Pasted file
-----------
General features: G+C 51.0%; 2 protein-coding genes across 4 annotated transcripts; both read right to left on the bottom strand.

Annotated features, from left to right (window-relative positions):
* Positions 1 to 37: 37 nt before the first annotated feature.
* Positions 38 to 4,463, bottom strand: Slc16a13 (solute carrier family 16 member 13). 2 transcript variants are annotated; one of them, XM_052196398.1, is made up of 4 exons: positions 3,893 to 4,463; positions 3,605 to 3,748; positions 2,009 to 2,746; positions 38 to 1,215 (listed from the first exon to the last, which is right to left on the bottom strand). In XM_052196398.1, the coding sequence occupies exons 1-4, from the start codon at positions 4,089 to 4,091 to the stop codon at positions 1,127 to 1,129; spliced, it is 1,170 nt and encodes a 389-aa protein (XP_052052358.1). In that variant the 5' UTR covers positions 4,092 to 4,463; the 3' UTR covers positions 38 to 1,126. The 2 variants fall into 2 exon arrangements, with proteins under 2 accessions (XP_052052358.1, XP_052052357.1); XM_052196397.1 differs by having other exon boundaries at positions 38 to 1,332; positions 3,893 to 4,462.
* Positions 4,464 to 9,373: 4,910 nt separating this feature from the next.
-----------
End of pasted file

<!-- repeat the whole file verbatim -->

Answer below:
General features: G+C 51.0%; 2 protein-coding genes across 4 annotated transcripts; both read right to left on the bottom strand.

Annotated features, from left to right (window-relative positions):
* Positions 1 to 37: 37 nt before the first annotated feature.
* Positions 38 to 4,463, bottom strand: Slc16a13 (solute carrier family 16 member 13). 2 transcript variants are annotated; one of them, XM_052196398.1, is made up of 4 exons: positions 3,893 to 4,463; positions 3,605 to 3,748; positions 2,009 to 2,746; positions 38 to 1,215 (listed from the first exon to the last, which is right to left on the bottom strand). In XM_052196398.1, the coding sequence occupies exons 1-4, from the start codon at positions 4,089 to 4,091 to the stop codon at positions 1,127 to 1,129; spliced, it is 1,170 nt and encodes a 389-aa protein (XP_052052358.1). In that variant the 5' UTR covers positions 4,092 to 4,463; the 3' UTR covers positions 38 to 1,126. The 2 variants fall into 2 exon arrangements, with proteins under 2 accessions (XP_052052358.1, XP_052052357.1); XM_052196397.1 differs by having other exon boundaries at positions 38 to 1,332; positions 3,893 to 4,462.
* Positions 4,464 to 9,373: 4,910 nt separating this feature from the next.